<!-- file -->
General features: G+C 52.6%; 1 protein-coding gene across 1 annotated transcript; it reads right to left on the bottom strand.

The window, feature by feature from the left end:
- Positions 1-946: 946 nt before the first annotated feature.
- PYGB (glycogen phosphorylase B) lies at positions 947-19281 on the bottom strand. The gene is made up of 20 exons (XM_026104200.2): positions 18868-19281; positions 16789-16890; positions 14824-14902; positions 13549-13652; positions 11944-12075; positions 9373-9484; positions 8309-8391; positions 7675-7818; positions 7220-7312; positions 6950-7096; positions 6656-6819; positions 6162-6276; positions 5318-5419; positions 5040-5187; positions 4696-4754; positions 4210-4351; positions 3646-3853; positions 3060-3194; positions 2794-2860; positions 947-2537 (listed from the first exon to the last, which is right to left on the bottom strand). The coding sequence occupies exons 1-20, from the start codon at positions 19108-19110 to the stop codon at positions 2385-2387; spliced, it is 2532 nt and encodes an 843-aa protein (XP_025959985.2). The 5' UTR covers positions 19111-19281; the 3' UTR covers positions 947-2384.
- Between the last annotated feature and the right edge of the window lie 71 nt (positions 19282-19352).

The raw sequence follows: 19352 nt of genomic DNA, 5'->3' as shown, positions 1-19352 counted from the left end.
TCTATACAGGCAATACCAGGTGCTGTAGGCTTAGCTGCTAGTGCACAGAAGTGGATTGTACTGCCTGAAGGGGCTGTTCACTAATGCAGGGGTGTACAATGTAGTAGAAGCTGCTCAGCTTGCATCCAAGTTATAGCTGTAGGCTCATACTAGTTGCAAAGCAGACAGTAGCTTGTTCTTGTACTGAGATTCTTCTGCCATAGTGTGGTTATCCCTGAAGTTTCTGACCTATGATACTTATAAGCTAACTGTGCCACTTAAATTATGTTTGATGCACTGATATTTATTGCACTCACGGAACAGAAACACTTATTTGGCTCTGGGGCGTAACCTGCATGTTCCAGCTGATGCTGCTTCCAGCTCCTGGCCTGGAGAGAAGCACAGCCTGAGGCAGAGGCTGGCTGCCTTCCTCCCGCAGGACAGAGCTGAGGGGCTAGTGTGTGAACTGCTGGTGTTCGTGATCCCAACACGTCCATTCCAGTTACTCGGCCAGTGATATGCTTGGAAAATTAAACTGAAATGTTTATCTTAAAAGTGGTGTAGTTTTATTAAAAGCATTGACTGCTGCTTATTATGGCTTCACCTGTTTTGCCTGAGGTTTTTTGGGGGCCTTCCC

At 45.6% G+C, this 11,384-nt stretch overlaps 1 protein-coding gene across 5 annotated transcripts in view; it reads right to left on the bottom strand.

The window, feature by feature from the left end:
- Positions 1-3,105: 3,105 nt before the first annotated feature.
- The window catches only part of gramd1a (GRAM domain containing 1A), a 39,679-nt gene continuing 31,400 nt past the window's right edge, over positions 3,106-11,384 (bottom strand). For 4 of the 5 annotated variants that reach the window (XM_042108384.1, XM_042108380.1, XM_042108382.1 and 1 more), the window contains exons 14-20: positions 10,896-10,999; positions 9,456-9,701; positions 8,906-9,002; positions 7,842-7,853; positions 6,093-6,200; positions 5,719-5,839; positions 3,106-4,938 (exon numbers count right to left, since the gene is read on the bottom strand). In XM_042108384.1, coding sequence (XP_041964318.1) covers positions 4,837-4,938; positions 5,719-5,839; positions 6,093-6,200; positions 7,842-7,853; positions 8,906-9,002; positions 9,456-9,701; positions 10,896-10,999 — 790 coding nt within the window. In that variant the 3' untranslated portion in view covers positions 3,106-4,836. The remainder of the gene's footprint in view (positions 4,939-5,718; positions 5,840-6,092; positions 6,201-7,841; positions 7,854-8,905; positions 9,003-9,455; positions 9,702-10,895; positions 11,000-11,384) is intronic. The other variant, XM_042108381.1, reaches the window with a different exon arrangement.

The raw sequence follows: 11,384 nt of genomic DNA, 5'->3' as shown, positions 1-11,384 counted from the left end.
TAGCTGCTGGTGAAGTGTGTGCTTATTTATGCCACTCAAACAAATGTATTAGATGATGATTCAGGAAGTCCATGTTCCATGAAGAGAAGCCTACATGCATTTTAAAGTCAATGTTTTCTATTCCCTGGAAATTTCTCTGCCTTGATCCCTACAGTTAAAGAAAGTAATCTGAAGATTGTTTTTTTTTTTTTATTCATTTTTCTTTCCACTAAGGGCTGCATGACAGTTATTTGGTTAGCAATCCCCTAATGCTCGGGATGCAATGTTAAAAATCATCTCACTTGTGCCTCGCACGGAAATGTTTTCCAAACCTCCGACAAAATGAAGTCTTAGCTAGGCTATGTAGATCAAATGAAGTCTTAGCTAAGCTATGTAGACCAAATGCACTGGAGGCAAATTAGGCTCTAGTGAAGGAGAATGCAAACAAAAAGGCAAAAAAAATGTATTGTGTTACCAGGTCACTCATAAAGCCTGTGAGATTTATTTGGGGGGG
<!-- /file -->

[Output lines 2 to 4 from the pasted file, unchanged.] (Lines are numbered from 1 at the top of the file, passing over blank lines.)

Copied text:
The window, feature by feature from the left end:
- Positions 1-946: 946 nt before the first annotated feature.
- PYGB (glycogen phosphorylase B) lies at positions 947-19281 on the bottom strand. The gene is made up of 20 exons (XM_026104200.2): positions 18868-19281; positions 16789-16890; positions 14824-14902; positions 13549-13652; positions 11944-12075; positions 9373-9484; positions 8309-8391; positions 7675-7818; positions 7220-7312; positions 6950-7096; positions 6656-6819; positions 6162-6276; positions 5318-5419; positions 5040-5187; positions 4696-4754; positions 4210-4351; positions 3646-3853; positions 3060-3194; positions 2794-2860; positions 947-2537 (listed from the first exon to the last, which is right to left on the bottom strand). The coding sequence occupies exons 1-20, from the start codon at positions 19108-19110 to the stop codon at positions 2385-2387; spliced, it is 2532 nt and encodes an 843-aa protein (XP_025959985.2). The 5' UTR covers positions 19111-19281; the 3' UTR covers positions 947-2384.